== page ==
Richie Bags, the pioneering business house that had popularized the use of jute and cotton handbags all over our lonesome planet takes pleasure in elucidating some of the less known qualities of their fast selling products, while referring to their biodegradable features.
To begin with, their spokesperson emphasizes that “our products are biodegradable and are not compostable, as others often may think.” “But what difference does it make?” questioned a few.
“In typical technical parlance, the word biodegradable is distinct in sense from compostable since the former simply denotes a substance that is capable of being decomposed by bacteria and/or sundry other living organisms, while the latter are defined as able to decompose in aerobic environments maintained under specific unambiguous temperature and humidity conditions. In other words, compostable refers to substances that are capable of undergoing biological decomposition in a compost site such that the substance is not visually distinguishable, while breaking down to carbon dioxide, water, inorganic compounds and biomass at a rate consistent with known compostable substances.” “Providentially, our products do not fall into this category,” insisted the Richie Bags spokesperson.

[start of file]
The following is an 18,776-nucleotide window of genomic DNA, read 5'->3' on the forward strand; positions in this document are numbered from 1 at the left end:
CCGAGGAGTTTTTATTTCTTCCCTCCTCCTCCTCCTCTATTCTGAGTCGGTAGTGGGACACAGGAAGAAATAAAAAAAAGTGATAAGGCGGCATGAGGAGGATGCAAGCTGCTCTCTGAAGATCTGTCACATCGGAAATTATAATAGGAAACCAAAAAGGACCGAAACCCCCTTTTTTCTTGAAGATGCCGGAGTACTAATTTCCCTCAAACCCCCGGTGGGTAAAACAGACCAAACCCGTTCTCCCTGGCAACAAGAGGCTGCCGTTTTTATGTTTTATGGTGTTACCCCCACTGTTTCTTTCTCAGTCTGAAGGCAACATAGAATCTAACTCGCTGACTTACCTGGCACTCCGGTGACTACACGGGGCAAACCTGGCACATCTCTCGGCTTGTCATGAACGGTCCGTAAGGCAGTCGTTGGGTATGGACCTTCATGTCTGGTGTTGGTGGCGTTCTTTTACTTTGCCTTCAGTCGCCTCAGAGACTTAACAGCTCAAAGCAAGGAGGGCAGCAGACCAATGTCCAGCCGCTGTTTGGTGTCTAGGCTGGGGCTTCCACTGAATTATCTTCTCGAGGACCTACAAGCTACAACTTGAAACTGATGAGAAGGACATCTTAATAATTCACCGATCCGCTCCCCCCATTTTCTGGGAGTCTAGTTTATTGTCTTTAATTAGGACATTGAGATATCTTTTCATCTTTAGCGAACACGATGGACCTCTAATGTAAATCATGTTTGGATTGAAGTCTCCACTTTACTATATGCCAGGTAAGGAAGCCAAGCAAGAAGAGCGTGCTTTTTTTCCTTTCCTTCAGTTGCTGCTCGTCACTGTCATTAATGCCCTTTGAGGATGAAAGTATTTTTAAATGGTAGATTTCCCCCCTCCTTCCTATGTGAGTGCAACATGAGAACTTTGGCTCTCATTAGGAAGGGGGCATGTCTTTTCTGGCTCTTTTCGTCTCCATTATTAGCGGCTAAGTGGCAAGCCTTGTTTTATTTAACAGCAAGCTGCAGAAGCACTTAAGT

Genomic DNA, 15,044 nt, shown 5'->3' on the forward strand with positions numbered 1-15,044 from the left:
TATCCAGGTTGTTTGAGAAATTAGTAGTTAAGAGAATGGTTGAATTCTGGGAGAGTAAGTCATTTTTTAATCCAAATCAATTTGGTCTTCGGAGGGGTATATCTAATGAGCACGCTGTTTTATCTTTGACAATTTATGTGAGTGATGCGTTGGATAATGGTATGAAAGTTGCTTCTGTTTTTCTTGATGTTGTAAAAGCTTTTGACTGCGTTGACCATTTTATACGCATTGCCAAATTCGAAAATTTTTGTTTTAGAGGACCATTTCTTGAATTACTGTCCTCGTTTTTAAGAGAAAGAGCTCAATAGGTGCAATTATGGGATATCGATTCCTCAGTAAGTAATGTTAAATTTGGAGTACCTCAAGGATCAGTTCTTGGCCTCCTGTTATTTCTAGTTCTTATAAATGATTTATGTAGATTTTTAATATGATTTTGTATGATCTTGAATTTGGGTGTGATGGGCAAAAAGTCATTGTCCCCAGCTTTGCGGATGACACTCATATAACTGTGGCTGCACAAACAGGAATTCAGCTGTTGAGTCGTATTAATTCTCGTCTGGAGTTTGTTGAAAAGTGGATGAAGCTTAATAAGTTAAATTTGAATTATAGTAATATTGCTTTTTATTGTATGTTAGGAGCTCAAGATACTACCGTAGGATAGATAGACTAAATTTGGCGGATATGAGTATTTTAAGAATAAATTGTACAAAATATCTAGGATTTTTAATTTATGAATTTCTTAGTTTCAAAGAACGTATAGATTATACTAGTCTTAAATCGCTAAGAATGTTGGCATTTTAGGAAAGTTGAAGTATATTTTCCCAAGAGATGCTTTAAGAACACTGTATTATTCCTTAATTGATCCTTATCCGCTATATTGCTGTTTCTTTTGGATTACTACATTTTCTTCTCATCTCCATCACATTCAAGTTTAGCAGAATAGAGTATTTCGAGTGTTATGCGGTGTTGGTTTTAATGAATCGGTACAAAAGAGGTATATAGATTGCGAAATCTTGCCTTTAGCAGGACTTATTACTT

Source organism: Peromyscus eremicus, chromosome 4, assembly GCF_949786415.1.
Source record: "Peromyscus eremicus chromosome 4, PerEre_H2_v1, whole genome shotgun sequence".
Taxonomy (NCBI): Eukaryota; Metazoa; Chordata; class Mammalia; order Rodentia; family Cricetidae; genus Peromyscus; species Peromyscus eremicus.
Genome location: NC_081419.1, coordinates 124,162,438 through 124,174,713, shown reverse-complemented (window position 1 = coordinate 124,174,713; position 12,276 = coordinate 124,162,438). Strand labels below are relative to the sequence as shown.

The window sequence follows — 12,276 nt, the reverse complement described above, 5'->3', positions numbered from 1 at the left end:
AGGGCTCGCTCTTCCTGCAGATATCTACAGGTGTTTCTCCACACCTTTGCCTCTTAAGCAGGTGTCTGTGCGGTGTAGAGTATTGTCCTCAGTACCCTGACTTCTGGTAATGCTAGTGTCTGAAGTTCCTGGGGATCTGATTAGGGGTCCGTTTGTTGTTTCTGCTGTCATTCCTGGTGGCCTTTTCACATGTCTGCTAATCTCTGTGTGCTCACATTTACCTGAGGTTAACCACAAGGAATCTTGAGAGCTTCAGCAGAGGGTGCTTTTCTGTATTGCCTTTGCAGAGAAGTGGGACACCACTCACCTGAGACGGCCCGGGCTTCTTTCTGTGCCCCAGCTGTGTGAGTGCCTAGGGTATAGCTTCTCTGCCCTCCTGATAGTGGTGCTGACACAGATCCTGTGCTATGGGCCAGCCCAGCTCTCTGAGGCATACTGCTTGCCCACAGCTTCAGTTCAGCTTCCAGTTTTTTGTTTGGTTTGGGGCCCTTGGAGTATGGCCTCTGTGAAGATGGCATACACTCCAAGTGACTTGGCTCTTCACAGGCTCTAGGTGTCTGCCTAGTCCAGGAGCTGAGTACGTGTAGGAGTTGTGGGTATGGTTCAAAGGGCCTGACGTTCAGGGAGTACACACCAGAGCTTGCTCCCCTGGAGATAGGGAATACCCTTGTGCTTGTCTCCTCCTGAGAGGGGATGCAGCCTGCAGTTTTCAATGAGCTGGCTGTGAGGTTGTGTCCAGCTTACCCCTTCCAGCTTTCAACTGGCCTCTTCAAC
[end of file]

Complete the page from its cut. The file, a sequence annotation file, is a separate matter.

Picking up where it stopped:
It’s Often A Misnomer
“People often look at biodegradable as something magical” commented the Richie Bags coordinator, even though the term is broadly used, according to Ramani Narayan, chemical engineer at Michigan State University in East Lansing, as also science consultant to the Biodegradable Plastics Institute. “This is the most used and abused word in our dictionary right now”, he added. Simply calling something biodegradable without defining in what environment it is going to be biodegradable and in what time period it is going to degrade can be very misleading and deceptive. Take for example, in the Great Pacific garbage patch, biodegradable break up into small pieces that can more easily enter the food chain by being consumed.
Illegal, If Not Substantiated By Environmental Impact
In 2007, the State of California essentially made the term “biodegradable bags” illegal, unless such terms are “substantiated by competent and reliable evidence to prevent deceiving or misleading consumers about environmental impact of degradable, compostable, and biodegradable plastic bags, food service ware, and packaging.”
In 2010, an Australian manufacturer of plastic bags who made unsubstantiated or unqualified claims about biodegradability was fined by the Australian Competition and Consumer Commission (ACCC), which is the Australian equivalent of the FTC.
This post provides a comparative study of biodegradable plastic bags that are also competing with biodegradable jute and cotton bags made and marketed by globally recognized Richie bags since long.